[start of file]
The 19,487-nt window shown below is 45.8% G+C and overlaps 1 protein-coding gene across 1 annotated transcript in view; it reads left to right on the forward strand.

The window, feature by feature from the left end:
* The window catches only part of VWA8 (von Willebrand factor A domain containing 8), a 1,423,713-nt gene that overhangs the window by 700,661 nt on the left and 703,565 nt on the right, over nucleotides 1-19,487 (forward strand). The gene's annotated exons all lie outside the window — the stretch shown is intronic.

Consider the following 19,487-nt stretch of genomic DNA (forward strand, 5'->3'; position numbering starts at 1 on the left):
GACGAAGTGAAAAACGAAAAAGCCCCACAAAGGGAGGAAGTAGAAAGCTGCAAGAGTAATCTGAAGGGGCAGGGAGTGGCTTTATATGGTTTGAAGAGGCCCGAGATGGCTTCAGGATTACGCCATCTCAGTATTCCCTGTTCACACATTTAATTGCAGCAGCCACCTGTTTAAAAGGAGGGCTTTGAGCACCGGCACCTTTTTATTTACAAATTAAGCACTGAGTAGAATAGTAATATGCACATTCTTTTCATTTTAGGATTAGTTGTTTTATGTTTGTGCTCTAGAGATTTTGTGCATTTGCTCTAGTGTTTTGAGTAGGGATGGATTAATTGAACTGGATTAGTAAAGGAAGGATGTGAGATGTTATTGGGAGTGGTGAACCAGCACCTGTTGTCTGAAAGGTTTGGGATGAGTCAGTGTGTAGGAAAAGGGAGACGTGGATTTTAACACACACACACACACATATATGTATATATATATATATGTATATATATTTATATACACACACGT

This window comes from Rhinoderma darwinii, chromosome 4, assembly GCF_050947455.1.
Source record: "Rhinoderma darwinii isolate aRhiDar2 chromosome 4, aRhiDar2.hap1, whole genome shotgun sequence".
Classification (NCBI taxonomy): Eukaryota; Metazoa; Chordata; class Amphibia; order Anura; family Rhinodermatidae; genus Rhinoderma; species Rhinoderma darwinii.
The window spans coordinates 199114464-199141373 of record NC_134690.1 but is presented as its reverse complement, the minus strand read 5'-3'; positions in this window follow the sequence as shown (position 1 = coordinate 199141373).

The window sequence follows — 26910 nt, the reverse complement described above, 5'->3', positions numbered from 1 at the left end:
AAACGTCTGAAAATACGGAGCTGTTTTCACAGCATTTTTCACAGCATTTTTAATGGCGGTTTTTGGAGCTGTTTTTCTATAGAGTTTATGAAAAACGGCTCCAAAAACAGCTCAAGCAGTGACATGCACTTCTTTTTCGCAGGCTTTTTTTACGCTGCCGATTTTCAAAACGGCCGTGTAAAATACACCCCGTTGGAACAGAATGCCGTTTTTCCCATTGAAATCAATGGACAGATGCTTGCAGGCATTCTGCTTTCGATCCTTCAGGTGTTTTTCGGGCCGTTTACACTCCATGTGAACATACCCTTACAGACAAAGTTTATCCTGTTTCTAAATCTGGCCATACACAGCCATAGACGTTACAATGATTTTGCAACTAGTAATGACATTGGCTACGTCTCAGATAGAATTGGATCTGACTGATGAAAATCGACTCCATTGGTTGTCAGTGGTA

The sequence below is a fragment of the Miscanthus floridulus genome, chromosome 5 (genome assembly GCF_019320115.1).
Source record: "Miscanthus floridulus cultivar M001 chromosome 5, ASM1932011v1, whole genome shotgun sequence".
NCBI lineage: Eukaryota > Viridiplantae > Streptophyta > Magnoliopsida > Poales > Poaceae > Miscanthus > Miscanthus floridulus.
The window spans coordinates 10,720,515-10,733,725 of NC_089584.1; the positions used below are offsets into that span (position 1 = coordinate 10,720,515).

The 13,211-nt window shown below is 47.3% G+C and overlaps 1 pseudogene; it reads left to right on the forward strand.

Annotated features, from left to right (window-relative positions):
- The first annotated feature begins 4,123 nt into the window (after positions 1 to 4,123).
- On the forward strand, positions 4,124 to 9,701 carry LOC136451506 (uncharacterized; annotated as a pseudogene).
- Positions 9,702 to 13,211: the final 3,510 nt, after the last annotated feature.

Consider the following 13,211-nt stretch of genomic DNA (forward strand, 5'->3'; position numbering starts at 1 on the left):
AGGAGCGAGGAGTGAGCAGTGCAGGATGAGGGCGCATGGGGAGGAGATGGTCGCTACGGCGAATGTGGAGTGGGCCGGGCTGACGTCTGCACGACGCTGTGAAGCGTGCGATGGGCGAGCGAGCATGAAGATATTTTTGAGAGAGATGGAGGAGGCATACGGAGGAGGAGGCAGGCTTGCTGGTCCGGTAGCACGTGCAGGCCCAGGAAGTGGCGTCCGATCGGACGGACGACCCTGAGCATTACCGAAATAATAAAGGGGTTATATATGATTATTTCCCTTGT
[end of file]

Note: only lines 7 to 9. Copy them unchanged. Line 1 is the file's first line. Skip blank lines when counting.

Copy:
Source record: "Rhinoderma darwinii isolate aRhiDar2 chromosome 4, aRhiDar2.hap1, whole genome shotgun sequence".
Classification (NCBI taxonomy): Eukaryota; Metazoa; Chordata; class Amphibia; order Anura; family Rhinodermatidae; genus Rhinoderma; species Rhinoderma darwinii.
The window spans coordinates 199114464-199141373 of record NC_134690.1 but is presented as its reverse complement, the minus strand read 5'-3'; positions in this window follow the sequence as shown (position 1 = coordinate 199141373).